MINNEAPOLIS – A new study released by University of St. Thomas Opus College of Business finds implicit hiring bias against people with disabilities trying to enter the workforce.
The study was commissioned by Minnesota Diversified Industries, a nonprofit social enterprise manufacturer headquartered in Minneapolis, where an estimated half of the workforce faces a disability.
At MDI, the sorting and drilling on the assembly line moves with greater purpose. It’s how since 1964, the nonprofit has done its part to see the whole in employees like Karen Howson.
“I was in a group home for five years before I came here, and my psychiatrist said there was an opening at a place called MDI. She said they hire people with mental disabilities,” said Howson.
Howson said previous employers had let her go because of her mental challenges.
“MDI actually took the time to work with me, not against me, to see what I could do to improve my life in work and out of work,” said Howson.
“That is the key, our belief is everybody has an ability,” said John Stemper, MDI’s director of marketing and new ventures. “About half our workforce has a disability, about half does not. That’s intentional as well, we believe in an inclusive environment, created where the two are working side by side by one another.”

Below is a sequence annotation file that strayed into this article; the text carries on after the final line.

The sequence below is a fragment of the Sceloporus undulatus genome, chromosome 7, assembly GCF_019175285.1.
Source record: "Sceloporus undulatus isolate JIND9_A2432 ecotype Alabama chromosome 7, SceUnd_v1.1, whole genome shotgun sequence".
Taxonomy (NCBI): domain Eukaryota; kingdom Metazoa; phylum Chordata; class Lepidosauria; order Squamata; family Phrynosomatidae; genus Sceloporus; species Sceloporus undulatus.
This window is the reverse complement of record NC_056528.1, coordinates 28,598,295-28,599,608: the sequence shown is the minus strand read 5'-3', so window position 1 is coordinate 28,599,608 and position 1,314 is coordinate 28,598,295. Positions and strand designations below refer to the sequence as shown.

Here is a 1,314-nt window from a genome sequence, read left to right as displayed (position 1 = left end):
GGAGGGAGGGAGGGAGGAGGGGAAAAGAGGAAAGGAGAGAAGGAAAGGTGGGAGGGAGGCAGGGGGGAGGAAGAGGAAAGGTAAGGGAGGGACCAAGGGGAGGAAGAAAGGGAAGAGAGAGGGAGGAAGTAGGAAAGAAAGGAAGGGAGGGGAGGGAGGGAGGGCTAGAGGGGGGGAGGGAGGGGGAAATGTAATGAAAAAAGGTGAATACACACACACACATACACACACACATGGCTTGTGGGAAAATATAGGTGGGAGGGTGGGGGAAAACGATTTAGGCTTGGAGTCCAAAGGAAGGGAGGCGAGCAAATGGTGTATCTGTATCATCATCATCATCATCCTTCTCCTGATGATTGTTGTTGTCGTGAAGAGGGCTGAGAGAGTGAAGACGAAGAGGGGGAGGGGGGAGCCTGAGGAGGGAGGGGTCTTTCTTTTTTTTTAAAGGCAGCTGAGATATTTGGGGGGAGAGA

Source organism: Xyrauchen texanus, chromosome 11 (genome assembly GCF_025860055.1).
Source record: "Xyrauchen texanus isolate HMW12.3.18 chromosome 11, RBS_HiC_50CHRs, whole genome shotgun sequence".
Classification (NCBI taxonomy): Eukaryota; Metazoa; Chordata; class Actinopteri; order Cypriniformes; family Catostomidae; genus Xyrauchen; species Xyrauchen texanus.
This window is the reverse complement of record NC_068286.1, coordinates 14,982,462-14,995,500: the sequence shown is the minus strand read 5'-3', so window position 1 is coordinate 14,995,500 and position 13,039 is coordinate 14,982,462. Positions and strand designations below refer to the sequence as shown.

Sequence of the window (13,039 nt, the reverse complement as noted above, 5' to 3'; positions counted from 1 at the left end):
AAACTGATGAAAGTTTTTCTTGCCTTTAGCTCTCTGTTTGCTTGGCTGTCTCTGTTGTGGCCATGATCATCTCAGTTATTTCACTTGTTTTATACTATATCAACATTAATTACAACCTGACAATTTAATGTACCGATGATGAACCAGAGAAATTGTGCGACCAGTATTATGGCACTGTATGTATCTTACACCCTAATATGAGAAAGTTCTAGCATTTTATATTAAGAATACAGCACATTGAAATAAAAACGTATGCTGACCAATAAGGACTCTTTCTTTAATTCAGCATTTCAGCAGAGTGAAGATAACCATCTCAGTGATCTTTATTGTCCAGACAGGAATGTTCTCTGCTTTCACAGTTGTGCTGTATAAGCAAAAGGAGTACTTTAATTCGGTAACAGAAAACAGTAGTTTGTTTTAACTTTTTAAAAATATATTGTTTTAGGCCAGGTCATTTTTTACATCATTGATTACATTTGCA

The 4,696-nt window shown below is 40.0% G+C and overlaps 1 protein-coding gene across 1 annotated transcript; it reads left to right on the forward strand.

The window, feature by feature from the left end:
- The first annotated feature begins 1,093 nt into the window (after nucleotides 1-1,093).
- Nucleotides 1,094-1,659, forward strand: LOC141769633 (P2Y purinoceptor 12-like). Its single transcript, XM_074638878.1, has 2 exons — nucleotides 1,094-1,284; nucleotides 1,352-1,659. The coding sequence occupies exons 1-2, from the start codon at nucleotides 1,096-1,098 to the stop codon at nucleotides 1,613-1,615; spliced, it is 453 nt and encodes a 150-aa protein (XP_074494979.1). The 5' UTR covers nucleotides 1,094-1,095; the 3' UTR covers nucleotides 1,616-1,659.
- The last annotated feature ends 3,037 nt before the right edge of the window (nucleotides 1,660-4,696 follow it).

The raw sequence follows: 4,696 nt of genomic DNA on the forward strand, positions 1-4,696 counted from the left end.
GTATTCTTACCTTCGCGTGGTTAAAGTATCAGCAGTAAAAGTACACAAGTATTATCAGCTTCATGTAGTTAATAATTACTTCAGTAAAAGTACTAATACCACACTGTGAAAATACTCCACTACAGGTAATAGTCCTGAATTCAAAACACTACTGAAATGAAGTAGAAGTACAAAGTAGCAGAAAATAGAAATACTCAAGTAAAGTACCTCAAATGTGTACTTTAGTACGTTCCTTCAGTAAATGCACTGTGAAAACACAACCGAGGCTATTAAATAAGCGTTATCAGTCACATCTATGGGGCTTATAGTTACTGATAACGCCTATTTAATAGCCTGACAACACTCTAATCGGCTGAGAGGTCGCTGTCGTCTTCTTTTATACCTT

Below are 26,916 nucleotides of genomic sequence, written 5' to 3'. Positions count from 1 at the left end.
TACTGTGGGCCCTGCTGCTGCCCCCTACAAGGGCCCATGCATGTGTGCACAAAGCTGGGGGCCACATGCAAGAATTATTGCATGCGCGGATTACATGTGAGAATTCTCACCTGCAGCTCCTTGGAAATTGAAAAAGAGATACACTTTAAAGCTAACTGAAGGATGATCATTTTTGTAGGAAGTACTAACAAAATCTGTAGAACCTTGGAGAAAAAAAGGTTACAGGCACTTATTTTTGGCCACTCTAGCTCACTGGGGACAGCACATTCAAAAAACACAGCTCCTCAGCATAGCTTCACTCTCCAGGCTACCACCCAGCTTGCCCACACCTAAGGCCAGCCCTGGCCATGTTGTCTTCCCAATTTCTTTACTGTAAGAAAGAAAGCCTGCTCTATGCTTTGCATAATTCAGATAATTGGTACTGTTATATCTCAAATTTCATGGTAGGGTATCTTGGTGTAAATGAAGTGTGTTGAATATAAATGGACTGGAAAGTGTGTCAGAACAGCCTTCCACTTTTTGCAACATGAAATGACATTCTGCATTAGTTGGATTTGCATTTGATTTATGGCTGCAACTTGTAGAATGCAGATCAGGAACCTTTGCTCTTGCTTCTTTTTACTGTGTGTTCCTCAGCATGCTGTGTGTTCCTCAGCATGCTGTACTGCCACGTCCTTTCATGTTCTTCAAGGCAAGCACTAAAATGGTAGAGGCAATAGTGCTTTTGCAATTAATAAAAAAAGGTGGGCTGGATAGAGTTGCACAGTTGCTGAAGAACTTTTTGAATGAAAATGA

At St. Thomas' Opus College of Business, MBA grad students dove deeply into the employment landscape. A team of students found despite recognizing the contributions of hiring people with disabilities, people without firsthand experience of interacting with employees with disabilities were not motivated to address the issue.
“The impression a lot of people have initially is skepticism, they see the disability before the value that someone brings to the table, be it in an office environment, a sales role, or a factory floor,” said Joe Hankes, a University of St. Thomas MBA student. “As soon as people step beyond the skepticism and think a little more creatively about possible solutions, they see benefits they would not have expected. When people put a human face to it, that’s when they really care.”
After two years at MDI, Howson is proof of the investment in inclusive hiring.
“My life has improved, I have my own apartment, I learned to pay bills, I take very good care of myself now,” she said.
In Minnesota, the employment rate of working-age people ages 21 to 64 with disabilities is reported at 44 percent, compared to the general population, at 84 percent.
MDI said it soon plans to hire 160 more people of varying abilities to further diversify its future workforce of an estimated 500 employees.